By trading their franchise quarterback, the Cincinnati Bengals finally can move on.
The Bengals ended nine months of uncertainty Tuesday when they dealt Carson Palmer to the Oakland Raiders for two draft picks. Palmer told the Bengals in January that he wouldn't play for them again, and he wanted a trade, something that owner Mike Brown had adamantly refused.
Shortly before the trading deadline, Brown did an about-face and traded Palmer for a 2012 first-round pick and a 2013 conditional second-round selection -- a better deal than he'd expected for the 31-year-old quarterback.
NFL Network's Michael Lombardi reported that the 2013 second-round pick will become a first-rounder if the Raiders play in the AFC Championship Game in either of the next two years. NFL Network's Albert Breer also cited a league source in reporting that Palmer reworked his contract, which runs through 2014, to a maximum of $43 million as part of the trade.
"When you sign a contract, you're bound to the contract," Lewis said. "We're going to hold true to that until it's time for us to best benefit the football team. Just like Paul Brown said, we'll tolerate you as long as we need you. ...
"This was a good deal for both clubs. I know we're excited about it, and I think they are as well."
The Bengals can move ahead without having to account for Palmer in the budget. They had to set aside money to account for his salary should he change his mind and show up to play. Palmer had a base salary of $11.5 million this season, with three more years left on his deal.
Instead of saving budget space, the Bengals can try to extend deals with other current players.
"Now we open up some other doors," Lewis said. "There has been a lot written about, oh, you guys have this much (salary) cap space, but we had to have that space stay in there because if Carson were to walk in here, we had to be able to handle that."
The deal had little impact on Palmer's former teammates, who knew he wasn't coming back when he told the team in January that he'd retire rather than play another season in Cincinnati. The Bengals have just two winning records in the last 20 years.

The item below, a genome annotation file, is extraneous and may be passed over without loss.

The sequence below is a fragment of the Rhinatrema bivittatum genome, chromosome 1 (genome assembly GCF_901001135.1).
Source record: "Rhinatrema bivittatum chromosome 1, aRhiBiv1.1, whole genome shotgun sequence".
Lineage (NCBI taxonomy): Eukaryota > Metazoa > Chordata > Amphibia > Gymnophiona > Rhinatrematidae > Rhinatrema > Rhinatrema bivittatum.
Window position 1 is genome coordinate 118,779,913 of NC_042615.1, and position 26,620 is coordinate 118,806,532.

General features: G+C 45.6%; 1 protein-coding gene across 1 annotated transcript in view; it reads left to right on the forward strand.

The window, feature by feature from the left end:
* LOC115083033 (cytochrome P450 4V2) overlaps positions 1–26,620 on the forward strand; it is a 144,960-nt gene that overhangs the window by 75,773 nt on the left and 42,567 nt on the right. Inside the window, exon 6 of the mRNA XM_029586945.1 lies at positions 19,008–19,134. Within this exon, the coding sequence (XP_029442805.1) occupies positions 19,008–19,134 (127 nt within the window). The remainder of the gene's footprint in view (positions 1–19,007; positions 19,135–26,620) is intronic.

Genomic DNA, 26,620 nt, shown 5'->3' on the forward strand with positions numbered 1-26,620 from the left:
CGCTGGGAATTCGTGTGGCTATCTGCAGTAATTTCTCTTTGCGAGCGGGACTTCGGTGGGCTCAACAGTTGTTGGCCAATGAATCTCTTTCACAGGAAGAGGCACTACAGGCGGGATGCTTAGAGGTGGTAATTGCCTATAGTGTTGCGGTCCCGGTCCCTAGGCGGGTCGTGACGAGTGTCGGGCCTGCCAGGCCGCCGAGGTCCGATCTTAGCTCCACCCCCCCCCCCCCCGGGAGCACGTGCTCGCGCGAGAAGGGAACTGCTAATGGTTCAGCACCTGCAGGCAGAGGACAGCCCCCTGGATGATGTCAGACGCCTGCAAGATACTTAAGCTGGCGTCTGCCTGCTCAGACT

The message board by the entrance to the Bengals' locker room Tuesday had an anonymous scrawled message: "Let My People Goooooo!" Otherwise, there wasn't much reaction.
"I don't think even one player in this locker room's even thought about that," left tackle Andrew Whitworth said. "We haven't worried about it. We've gone forward with the guys we have and tried to play as good as we can, and that's all we can do."
Palmer's former teammates were glad that he finally received his wish. Palmer was the first overall pick in the 2003 draft and led Cincinnati to those two winning seasons, only to have his career interrupted by knee and elbow injuries.
"Kudos to Carson," offensive lineman Bobbie Williams said. "Just good luck to everybody. I don't know about the details, but whatever it is, I'm pretty sure we got what we wanted, he got what he wanted, and we'll go from there.
"I'm happy with where we're at. I hope he's happy with where he's at. Good luck to him. I mean, who knows?"
Lewis said rookie quarterback Andy Dalton's solid play in the first six games made Brown more comfortable with trading Palmer. Dalton said Tuesday that he never felt like his performance would figure into what happened with Palmer.
"I knew coming in here that he wasn't going to be here and that the job was going to be open," Dalton said. "It's nothing that I've worried about."
The Associated Press contributed to this report.